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Governing of any democratic state is not a challenge only for the government of the day, although it has a central and defining role to play, based on its mandate from the electorate. It is also a matter for the elected parliamentary opposition and Civil Society. Indeed, all stakeholders of the country.
If previous efforts at forging national development through the consultative or dialogue process have not proven as meaningful as they should have been, there is no good or valid reason why fresh attempts should not now be pursued, and soon.
A poor country like ours, plagued with natural and man-made problems for far too long, needs to benefit from the lessons of its past and those of neighbouring states as it reflects on the future, having laid to rest three Executive Presidents within 17 years.
Jamaica, a CARICOM sister state deeply wounded by the vicious murders and criminal violence, saddled with an enormous debt burden and depressing levels of unemployment and poverty among its estimated 2.2 million, is struggling even now to show an alternative way to govern in peace.
The Prime Minister and Opposition Leader of that country have taken seriously the option of consultation to that of political confrontation, and are giving their joint accord of last month - November 1 - a chance to bear fruit with the functioning of bi-partisan committees comprising Cabinet ministers and party stalwarts.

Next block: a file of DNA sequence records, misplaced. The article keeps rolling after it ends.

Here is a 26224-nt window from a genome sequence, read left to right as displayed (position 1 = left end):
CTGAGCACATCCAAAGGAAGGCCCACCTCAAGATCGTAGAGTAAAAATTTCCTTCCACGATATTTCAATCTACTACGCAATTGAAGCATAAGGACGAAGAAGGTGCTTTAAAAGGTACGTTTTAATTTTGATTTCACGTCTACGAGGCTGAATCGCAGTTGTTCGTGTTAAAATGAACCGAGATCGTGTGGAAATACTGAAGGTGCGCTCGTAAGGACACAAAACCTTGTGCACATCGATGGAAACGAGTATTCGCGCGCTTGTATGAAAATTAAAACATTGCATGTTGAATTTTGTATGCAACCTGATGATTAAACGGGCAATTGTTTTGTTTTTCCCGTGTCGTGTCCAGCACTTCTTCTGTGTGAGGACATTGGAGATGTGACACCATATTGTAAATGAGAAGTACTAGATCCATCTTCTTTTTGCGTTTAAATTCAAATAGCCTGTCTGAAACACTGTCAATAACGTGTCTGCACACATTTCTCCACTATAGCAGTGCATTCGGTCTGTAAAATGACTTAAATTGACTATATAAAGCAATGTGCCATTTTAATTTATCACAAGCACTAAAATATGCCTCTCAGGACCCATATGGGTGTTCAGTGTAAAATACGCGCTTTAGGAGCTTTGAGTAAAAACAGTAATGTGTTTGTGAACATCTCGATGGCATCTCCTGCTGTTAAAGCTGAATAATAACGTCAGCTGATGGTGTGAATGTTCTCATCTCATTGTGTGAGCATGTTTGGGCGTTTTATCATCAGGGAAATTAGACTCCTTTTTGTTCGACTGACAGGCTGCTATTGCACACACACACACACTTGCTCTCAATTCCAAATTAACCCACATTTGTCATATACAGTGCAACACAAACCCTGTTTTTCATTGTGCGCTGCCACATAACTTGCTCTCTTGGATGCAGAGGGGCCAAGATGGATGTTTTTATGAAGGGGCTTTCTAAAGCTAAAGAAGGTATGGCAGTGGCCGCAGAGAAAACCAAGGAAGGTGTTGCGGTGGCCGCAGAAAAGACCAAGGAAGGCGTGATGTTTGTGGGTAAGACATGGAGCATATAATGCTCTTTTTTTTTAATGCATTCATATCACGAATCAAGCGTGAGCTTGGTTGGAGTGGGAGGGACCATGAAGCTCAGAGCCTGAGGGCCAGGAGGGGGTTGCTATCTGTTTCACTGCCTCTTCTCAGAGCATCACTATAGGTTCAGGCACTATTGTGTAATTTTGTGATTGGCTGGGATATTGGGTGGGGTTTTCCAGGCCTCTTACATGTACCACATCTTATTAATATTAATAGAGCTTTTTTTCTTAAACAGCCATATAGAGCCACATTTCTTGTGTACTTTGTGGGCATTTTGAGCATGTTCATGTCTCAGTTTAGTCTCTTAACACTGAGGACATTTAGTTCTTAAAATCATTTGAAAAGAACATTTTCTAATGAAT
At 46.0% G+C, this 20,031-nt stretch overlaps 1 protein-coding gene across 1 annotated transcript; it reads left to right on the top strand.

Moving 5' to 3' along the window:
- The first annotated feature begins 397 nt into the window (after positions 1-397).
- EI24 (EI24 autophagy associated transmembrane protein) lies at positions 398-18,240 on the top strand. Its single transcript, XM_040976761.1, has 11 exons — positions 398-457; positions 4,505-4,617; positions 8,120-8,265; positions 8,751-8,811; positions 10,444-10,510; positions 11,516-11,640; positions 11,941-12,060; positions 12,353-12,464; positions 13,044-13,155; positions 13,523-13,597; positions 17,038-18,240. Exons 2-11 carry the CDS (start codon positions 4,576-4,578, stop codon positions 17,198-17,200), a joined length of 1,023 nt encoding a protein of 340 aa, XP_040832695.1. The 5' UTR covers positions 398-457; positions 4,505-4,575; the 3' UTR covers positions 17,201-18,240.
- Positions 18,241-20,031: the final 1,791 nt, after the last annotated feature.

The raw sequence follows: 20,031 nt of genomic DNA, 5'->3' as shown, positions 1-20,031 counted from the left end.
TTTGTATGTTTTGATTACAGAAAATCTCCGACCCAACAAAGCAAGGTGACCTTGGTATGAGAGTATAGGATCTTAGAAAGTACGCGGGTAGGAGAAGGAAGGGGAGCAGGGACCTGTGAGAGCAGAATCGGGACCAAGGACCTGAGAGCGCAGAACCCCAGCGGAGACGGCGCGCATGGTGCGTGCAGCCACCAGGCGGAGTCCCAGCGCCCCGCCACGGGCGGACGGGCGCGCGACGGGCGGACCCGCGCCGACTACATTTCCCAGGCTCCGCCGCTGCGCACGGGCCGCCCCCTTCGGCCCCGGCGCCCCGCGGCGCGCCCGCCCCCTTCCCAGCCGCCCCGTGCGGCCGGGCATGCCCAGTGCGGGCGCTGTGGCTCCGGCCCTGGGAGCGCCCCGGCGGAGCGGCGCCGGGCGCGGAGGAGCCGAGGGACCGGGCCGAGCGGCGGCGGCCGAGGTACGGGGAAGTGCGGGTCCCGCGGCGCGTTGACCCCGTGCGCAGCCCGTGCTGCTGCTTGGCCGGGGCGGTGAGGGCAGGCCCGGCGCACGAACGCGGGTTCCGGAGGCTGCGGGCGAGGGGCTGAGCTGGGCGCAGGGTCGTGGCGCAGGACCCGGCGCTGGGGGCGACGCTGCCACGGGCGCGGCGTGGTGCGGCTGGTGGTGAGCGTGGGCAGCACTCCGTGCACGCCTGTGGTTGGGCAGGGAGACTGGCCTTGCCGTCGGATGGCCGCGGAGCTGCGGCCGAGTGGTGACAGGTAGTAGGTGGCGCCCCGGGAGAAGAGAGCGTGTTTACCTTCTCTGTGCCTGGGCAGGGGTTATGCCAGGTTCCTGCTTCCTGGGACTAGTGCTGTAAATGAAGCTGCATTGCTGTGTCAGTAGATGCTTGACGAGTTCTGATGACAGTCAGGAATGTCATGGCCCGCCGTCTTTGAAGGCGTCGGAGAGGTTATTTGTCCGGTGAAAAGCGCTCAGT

Guyana can do the same, as President Bharrat Jagdeo and the PPP/Civic Administration have been attempting to demonstrate, if not at all times with the vigour and foresight required.
Now is not the time for recrimination or blame shifting about who have been holding this country to virtual ransom. The capacity of the Guyanese people to make their own assessments should not be underestimated.
The reality is that serious, genuine cooperation between the Government and the Opposition with the active involvement of Civil Society remains a prerequisite for social harmony and economic advancement.
Let it even be conceded that errors may have been made on all sides, at varying periods, within recent years. Now, however, is the challenge to undo such errors and move ahead - for the sake of the Guyanese people, across ethnic and political frontiers.
In the circumstances, an end to the boycott of Parliament that the PNC/R instituted some months ago, would be a welcome initiative for the way forward. Signing of the draft Anti-crime Communiqué, as proposed by the team of social partners representatives, could only strengthen the mood for bi-partisan cooperation, though they do not necessarily have to be in that order.
Once a new Leader of the Opposition is in place, we look forward to President Jagdeo losing no time in exercising the initiative for a meeting with him and for them to set the tone for another high-level dialogue process for the benefit of Guyana.
*Happy New Year and best of wishes to all stakeholders representatives and to our dear family of readers!